Jenji: “I think this is an element of destiny to it. You know, the right person came to inhabit the role and Taylor is so complicated and so fascinating and she brings so much to this role and it was easy in a way because it was meant to be on us, I think.”
Taylor: “Yes. I love this.”
Q: Jenji, with your experience with half-hours, why do this as an hour show and how did the process compare?
Jenji: “I wanted this to be an hour just because itâ€™s a big ensemble. I want to give everyone time. I wanted to give us time to tell these stories. Itâ€™s just longer. I donâ€™t change anything stylistically or tonally because itâ€™s an hour, a half hour. I’m not a big subscriber to ‘this format needs and that format needs that.’ It just gives us more time to get into the stories and maybe a little more room for new ones or pretty pictures. But I kind of just do what I do. And if itâ€™s an hour, itâ€™s longer; if itâ€™s half hour, itâ€™s shorter. ”
Q: Congratulations on the early season two renewal of the show. With the predetermined time frame that Piper is in prison, how long do you guys envision the show will continue?
Jenji: “Four hundred years. Itâ€™s going on forever. As long as theyâ€™ll have us, I feel confident that we can stretch this sh*t out forever. As long as weâ€™re interested in these characters and the stories, itâ€™s prison. We can make the rules.
Q: What do you think about what do you think about getting renewed for season two before the first season has been released?Â
Jenji: “Look, it works for me. I think itâ€™s terrific and I think it shows that Netflix has balls. They were just like, ‘We like it. We believe in it. Weâ€™re going to pick it up,’Â and I’m just grateful. I think itâ€™s awesome.”
Q: Are you excited about the new technologies in which television and film can be delivered to viewers? This seems like so futuristic, but the future is now in a lot of ways, isnâ€™t it?Â
Jenji: “I think itâ€™s awesome. Itâ€™s instant gratification, which has its pluses and minuses but itâ€™s so nice to be able to get what you want when you want it.”
Q: Did you approach this show differently than a show like Weeds knowing that itâ€™d be a show that would possibly be binge-watched? Did that change the way you kind of framed your narrative? Â
Jenji: “It didnâ€™t for this season because we were just sort of trying to craft our episodes and just to have it done. I’d like to think about it a little more in season two, but not too much because it seemed to work the first time around. I think a good story well told is a good story well told whether you’re watching them all in a row or not. However, it might be fun to take a closer look at how the previous episode ends and how that end relates to the beginning of the next episode. Weâ€™re also talking a lot in the room about planting seeds that can grow over the course of the season knowing that people might be watching them in bulk, sort of bury some Easter eggs and let people find them later on.”
Q: With this series, do you think the audience is better served spacing the episodes out, taking time to think about them in between, or do you think Netflix thought it would work well watching them all at once like itâ€™s a 13-hour movie?Â
Jenji: “I think people should watch however they want. Itâ€™s their experience and they should choose how to have it.”
Q: Where you were when you found out about the renewal and what was your immediate reaction? Â
Jenji: “I donâ€™t know where I was. And I think my immediate reaction was, ‘I’m so tired. I need a little more time.’ But it was very quickly followed up by excitement. Itâ€™s very flattering and itâ€™s a wonderful vote of confidence and this is what we dream of – getting to do what we do.”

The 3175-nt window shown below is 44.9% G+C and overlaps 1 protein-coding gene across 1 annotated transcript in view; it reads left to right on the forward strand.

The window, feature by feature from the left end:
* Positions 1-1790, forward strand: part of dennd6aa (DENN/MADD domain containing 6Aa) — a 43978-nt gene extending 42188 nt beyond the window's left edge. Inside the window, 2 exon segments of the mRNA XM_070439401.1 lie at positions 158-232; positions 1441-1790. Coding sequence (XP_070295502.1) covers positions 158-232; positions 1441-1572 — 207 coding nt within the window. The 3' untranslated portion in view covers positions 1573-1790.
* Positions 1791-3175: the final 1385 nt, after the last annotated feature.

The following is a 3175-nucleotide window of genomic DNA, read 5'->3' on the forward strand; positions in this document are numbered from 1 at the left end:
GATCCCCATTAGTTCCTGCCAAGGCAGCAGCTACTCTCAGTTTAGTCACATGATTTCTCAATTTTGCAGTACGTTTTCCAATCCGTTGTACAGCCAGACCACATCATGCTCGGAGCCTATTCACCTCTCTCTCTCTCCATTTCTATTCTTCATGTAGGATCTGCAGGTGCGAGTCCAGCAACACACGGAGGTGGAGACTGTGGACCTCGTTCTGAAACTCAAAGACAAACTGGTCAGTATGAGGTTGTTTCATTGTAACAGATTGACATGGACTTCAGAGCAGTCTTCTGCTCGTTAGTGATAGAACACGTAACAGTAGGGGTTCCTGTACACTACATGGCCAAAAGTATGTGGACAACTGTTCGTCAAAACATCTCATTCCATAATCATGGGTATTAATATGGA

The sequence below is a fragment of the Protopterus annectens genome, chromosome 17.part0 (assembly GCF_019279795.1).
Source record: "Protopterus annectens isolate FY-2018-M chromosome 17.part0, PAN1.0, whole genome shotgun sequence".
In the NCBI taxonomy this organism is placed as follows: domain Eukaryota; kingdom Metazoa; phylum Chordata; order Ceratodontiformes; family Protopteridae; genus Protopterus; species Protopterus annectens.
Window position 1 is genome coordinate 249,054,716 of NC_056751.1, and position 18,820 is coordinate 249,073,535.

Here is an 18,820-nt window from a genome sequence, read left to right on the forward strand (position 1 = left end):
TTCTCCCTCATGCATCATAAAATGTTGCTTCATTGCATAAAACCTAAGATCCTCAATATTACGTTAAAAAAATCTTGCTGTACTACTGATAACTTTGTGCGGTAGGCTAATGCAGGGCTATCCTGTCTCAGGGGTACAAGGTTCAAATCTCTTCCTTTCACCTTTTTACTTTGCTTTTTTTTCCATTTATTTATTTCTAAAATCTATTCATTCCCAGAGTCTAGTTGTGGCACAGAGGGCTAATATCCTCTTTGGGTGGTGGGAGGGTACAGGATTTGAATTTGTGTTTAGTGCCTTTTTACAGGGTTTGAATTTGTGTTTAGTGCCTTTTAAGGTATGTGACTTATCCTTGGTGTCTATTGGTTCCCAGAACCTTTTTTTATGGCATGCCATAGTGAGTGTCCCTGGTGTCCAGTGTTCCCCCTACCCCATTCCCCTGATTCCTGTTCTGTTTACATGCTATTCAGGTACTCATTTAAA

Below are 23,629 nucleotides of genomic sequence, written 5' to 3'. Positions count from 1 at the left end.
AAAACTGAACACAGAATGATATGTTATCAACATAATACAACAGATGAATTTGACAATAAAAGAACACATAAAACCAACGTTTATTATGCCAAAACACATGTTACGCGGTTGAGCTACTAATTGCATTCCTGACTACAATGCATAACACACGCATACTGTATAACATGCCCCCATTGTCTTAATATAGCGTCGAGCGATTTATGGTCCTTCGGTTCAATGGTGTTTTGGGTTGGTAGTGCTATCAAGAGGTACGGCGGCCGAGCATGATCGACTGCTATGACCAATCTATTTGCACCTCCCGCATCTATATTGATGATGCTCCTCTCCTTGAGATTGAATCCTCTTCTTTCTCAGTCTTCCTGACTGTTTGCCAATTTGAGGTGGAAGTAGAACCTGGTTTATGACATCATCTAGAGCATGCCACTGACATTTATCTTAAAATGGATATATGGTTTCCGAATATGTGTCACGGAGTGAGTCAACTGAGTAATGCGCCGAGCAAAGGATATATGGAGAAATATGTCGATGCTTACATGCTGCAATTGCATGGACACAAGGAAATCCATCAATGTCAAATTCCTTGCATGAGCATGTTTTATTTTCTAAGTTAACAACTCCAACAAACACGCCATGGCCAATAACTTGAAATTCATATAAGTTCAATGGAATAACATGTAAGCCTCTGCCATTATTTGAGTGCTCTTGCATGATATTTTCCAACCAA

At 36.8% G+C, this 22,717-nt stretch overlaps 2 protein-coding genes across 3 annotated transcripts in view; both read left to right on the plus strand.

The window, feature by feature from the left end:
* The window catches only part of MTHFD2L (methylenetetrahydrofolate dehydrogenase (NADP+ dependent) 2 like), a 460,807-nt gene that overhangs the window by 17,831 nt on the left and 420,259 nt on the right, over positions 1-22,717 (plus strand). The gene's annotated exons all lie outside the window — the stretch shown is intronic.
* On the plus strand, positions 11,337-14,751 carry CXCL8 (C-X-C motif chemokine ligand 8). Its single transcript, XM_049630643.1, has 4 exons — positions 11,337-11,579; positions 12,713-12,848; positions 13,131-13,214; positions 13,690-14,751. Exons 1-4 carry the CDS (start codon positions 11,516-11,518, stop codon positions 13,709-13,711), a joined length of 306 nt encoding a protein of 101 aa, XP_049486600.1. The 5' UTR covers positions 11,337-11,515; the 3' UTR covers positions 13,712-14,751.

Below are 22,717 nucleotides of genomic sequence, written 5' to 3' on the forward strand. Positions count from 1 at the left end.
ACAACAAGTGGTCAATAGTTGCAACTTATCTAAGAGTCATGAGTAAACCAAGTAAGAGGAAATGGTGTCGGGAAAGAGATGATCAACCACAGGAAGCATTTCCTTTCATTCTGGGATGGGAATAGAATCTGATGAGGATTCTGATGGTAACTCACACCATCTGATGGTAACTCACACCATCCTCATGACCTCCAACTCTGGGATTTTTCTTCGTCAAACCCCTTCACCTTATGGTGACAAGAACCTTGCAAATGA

Taylor: “I donâ€™t remember where I [was] either, but I know I’m so excited to be able to go back to work and explore this character and work with my cast mates for another chunk of time. I feel really privileged. This is a really fun experience.”
Q: How did the Regina Spektor theme song come about?
Jenji: “I begged her to write a song and she said yes. I am a huge, huge Regina Spektor fan. I think sheâ€™s a genius and just a lovely soul, and I wanted her voice on it. And she agreed, which is just the coolest thing ever and knocked it out of the park.”
Q: Do you think that you’d keep the theme song going into season two? Â
Jenji: “I’d love to.”
Q: Is there any particular prison that you based the production design on more than any other and did you â€“ did you visit Danbury? Â
Jenji: “We did not visit Danbury, we went to Chino. But Michael Shaw, our genius production designer, did his own research and really created that world, physically. Heâ€™s just great at what he does and I think part of my job is to let really talented people do what they do and so I have to give credit to him and his team.”
Q: So many shows nowadays are just going with the one title cards shot. Do you think itâ€™s important to have a memorable opening credit sequence to connect with the audiences?Â
Jenji: “I like an opening credit sequence. It sort of sets up the audience and letâ€™s them settle in and get ready for the show. I’m also really proud of this opening sequence that we did with the Thomas Cop group and with Reginaâ€™s song. All the women in the opening title sequence are former inmates and I just â€“ I love the phases and I’m really proud of it and I think itâ€™s great.”
All 13 episodes of Orange is the New Black will be available on Netflix at 12:01 am PT, Thursday July 11th.
Edited for space and content.
This site uses Akismet to reduce spam. Learn how your comment data is processed.
Thank Me Later: Will Trent
[Warning: spoilers ahead.] I’m on record as loving and losing shows over at ABC so I’m usually very reticent to pick something up on the network until it’s been renewed, and I seriously hope I’m not jinxing it, but I took a chance on the deeply odd and very sweet…
Dennis Heaton Talks The Imperfects
Longtime readers at TV Goodness will know that Motive is one of my ride-or-die series, and as such, I am fiercely loyal to its creator, Dennis Heaton. He followed up that fantastic reverse procedural with Netflix’s The Order and is back on our streaming screens with The Imperfects, which dropped…
Kelly McCormack Talks Favorite Moments in A League of Their Own